So there are some interesting contrasts in the way that our safety ethos and ethic has been manifest in this case. But it’s always driven by the best of intentions, and it just — this is a case where it was a habit and a process that broke down.

JEFFREY BROWN: But when the report cites culture, it sounds as though this is an institution where people are either afraid to speak up or don’t think they will be heard or there is a kind of hierarchy in which they don’t know who to speak to. Can you fix that?

SEAN O’KEEFE: Oh, absolutely. I think we’ve really — to the extent that that behavior, that attitude, exists anywhere throughout our agency, we really have to stop that because and the approach we’ve got to use is to encourage people that it’s all of our responsibility to step up when we think something is not exactly the right way, but also to have a forum and an opportunity to enjoin that to everyone’s understanding of why we would proceed thereafter once we know the facts.

The second part, though, also says we have to really be firm about assuring that people are not strangling that kind of dialogue and debate that goes on and assured that doesn’t occur. So we’ve got to cover it on both ends. We can’t just expect everybody to step up when the environment’s not proper for it.

JEFFREY BROWN: Now, a larger concern, a larger context that the board cites, that over time, NASA seems to have focused more on budgets and schedules, deadlines, than on safety. That’s the suggestion here. And it cites specifically the international space station, the attempt to complete that, force the scheduling of launching the shuttle, what it called “an ever more compressed schedule.” It said that you yourself had imposed some of the deadlines, and it said that NASA employees felt “under the gun.” Your response to that?

SEAN O’KEEFE: Well, there’s no question, the findings of the board are fact. We’re not going to contest the fact. We’ve gone through the investigation over the course of these last seven months, and by definition, it’s not an assertion, it’s a fact. They if they found it, that’s what it is, and you know, the debate for that is over.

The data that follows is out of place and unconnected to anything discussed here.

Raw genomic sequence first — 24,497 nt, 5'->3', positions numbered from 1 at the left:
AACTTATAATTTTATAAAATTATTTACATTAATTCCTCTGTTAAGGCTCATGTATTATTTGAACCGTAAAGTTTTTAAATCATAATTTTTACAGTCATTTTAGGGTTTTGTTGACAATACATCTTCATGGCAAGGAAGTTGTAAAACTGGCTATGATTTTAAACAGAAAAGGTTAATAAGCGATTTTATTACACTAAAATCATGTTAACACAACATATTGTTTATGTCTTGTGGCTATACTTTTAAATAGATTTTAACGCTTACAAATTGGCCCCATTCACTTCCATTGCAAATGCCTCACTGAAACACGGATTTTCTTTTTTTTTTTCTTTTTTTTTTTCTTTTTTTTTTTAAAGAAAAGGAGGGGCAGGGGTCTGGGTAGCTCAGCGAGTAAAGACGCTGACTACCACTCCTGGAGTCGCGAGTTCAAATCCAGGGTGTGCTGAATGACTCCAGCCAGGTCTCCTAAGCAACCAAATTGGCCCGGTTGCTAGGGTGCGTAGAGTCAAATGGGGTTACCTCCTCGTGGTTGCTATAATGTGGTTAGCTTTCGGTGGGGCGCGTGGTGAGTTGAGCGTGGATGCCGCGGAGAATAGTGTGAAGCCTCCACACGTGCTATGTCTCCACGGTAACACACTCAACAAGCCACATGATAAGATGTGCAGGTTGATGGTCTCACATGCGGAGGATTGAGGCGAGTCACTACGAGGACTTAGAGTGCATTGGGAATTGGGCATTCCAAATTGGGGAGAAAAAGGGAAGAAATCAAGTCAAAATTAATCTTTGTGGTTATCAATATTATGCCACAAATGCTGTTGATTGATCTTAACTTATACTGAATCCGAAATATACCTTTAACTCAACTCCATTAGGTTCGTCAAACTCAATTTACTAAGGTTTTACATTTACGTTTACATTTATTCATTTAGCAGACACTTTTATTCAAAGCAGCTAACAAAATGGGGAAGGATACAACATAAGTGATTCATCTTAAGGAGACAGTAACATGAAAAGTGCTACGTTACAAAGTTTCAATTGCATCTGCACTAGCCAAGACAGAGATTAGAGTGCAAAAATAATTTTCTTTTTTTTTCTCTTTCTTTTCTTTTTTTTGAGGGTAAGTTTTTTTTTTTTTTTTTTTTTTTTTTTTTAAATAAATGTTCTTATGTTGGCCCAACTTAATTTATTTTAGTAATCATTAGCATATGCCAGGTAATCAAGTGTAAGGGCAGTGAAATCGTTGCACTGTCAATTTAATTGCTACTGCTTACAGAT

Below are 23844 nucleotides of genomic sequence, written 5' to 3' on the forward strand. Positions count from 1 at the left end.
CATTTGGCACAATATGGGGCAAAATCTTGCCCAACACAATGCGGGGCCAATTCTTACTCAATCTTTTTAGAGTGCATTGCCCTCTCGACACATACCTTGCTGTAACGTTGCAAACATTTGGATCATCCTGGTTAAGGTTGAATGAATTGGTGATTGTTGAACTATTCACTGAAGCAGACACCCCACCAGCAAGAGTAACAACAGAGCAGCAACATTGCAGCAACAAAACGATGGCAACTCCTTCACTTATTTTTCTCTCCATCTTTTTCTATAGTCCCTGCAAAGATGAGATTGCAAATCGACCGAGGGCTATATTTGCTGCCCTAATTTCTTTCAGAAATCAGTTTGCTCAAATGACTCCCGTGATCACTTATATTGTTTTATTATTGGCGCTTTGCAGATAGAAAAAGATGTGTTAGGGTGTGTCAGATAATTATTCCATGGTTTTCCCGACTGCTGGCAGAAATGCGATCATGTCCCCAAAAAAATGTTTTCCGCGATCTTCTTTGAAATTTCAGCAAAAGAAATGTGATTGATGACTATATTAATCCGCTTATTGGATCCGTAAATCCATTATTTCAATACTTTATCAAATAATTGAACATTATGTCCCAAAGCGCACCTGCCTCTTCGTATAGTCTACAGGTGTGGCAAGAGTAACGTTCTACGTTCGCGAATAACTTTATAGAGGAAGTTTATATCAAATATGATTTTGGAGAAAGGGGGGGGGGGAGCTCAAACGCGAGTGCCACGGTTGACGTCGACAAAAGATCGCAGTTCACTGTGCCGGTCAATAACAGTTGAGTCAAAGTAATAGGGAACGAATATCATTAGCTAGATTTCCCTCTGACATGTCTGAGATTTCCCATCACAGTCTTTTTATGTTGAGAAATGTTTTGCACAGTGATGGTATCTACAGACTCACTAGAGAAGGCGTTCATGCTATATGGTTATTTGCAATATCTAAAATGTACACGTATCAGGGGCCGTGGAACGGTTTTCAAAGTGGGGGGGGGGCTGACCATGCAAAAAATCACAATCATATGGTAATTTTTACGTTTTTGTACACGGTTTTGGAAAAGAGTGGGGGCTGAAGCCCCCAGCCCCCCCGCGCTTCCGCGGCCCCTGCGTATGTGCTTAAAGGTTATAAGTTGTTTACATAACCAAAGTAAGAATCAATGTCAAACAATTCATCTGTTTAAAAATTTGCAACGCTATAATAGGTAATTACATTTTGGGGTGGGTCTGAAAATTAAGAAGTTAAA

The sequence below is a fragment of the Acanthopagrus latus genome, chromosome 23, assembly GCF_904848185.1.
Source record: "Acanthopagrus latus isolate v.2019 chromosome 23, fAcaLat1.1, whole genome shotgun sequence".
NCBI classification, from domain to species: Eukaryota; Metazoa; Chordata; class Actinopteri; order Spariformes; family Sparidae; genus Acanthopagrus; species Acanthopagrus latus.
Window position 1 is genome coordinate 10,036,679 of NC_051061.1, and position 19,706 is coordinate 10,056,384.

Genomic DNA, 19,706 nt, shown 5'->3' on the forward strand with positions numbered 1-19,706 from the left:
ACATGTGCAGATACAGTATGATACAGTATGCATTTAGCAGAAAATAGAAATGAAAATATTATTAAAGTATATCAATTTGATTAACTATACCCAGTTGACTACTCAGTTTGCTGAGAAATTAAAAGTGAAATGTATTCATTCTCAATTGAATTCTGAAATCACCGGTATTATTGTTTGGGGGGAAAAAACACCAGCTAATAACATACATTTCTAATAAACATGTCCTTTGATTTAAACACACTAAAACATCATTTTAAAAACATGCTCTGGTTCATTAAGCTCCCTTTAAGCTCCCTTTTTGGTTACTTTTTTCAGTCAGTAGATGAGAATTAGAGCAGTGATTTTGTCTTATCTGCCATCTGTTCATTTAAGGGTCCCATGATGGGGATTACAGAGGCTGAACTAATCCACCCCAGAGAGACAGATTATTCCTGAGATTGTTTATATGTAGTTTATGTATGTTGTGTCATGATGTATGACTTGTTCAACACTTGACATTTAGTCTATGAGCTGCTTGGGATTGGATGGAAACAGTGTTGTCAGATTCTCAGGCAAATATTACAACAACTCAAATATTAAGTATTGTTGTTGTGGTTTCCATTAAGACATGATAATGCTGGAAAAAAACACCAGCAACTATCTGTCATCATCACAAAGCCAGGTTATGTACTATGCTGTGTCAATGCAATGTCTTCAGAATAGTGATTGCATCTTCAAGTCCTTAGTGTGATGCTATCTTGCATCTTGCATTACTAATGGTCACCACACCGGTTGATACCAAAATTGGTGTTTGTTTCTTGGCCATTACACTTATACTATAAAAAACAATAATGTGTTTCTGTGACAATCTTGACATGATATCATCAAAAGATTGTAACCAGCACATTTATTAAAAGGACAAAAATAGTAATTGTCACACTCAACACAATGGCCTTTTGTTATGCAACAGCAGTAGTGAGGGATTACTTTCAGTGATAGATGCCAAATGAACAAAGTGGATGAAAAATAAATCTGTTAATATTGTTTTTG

The point they’re raising, I think, that is in concert with the piece that you selected from the report itself is that they also observed that schedules and milestones and all that is part of every management practice. It’s part of everyday life. We all live by some schedule, all live by some set of deadlines. We all set goals and milestones and objectives. And their point was, that to the extent that there was any effort in the direct comment and the direct comment they made was that, if it had begun to influence the view of program managers that there was compression in the schedule over the safety objectives, that’s where the danger signals should have gone on and checks and balances should have been in place in order to assure that not be the case.

So what we really have to be mindful of and watch for is you always using what our normal management practices in every day of life, which is schedules and the calendar and things and events, milestones, always will drive our behavior in one way, shape or form. But assure that everybody understand what those schedules are driven by, what our understanding is and whether they’re achievable.